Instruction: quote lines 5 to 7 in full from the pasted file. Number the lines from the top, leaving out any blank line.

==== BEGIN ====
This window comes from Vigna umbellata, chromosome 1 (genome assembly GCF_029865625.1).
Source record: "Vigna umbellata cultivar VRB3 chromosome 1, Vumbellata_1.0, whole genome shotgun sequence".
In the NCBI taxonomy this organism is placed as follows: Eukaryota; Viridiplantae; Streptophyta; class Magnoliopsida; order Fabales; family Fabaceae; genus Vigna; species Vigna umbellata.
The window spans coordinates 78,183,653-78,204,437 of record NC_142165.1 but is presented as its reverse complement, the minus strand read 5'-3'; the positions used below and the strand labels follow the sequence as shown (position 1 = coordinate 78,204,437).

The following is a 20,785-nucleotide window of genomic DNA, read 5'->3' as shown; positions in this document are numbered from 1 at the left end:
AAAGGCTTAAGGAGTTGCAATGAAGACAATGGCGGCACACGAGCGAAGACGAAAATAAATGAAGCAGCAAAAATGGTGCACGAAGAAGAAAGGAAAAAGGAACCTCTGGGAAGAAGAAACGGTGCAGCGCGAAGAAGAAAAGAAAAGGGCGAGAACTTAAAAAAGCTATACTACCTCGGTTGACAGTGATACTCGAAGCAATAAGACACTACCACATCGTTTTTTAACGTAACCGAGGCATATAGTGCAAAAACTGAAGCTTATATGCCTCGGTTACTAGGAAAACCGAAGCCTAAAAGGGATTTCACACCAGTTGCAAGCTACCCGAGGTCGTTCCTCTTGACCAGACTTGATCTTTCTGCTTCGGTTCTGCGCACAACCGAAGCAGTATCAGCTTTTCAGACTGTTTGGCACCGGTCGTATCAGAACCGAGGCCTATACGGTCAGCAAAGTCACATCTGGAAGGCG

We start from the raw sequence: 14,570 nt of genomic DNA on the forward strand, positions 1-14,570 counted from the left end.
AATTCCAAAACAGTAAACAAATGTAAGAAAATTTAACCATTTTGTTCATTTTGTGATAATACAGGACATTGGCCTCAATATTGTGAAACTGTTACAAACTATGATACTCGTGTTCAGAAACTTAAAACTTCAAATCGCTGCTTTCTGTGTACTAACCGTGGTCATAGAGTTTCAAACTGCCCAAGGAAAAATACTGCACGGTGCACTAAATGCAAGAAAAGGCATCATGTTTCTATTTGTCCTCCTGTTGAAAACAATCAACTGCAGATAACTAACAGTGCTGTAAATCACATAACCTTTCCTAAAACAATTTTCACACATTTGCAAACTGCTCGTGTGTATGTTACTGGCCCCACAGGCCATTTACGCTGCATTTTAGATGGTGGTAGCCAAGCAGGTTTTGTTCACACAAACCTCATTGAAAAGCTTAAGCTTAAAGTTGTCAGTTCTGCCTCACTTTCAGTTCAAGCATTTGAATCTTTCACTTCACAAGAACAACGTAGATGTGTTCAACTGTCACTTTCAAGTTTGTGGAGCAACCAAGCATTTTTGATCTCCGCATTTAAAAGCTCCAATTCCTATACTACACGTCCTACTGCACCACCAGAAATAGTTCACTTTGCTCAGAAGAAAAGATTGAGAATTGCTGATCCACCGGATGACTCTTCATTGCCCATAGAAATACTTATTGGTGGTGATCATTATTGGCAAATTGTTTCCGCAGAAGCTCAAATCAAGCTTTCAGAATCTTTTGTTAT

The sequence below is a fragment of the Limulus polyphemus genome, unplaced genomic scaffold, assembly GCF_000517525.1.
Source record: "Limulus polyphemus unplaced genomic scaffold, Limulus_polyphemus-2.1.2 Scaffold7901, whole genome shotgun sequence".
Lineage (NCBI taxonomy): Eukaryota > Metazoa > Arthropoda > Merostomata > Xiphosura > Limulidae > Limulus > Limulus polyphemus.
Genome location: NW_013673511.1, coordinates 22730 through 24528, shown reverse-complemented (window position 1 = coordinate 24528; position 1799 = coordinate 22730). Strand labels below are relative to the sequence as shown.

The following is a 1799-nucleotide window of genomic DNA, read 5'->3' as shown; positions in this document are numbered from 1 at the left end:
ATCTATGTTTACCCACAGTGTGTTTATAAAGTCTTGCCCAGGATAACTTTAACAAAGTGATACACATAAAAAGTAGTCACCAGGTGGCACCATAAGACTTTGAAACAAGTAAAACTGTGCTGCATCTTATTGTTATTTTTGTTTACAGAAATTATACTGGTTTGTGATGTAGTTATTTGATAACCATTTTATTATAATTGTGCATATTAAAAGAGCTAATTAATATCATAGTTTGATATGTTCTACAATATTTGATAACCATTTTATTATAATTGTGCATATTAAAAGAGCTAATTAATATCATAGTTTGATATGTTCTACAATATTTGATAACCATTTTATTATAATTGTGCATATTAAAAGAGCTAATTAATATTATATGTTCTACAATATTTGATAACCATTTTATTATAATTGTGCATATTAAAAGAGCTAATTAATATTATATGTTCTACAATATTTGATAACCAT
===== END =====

The following is a 20,785-nucleotide window of genomic DNA, read 5'->3' as shown; positions in this document are numbered from 1 at the left end:
AAAGGCTTAAGGAGTTGCAATGAAGACAATGGCGGCACACGAGCGAAGACGAAAATAAATGAAGCAGCAAAAATGGTGCACGAAGAAGAAAGGAAAAAGGAACCTCTGGGAAGAAGAAACGGTGCAGCGCGAAGAAGAAAAGAAAAGGGCGAGAACTTAAAAAAGCTATACTACCTCGGTTGACAGTGATACTCGAAGCAATAAGACACTACCACATCGTTTTTTAACGTAACCGAGGCATATAGTGCAAAAACTGAAGCTTATATGCCTCGGTTACTAGGAAAACCGAAGCCTAAAAGGGATTTCACACCAGTTGCAAGCTACCCGAGGTCGTTCCTCTTGACCAGACTTGATCTTTCTGCTTCGGTTCTGCGCACAACCGAAGCAGTATCAGCTTTTCAGACTGTTTGGCACCGGTCGTATCAGAACCGAGGCCTATACGGTCAGCAAAGTCACATCTGGAAGGCG

We start from the raw sequence: 14,570 nt of genomic DNA on the forward strand, positions 1-14,570 counted from the left end.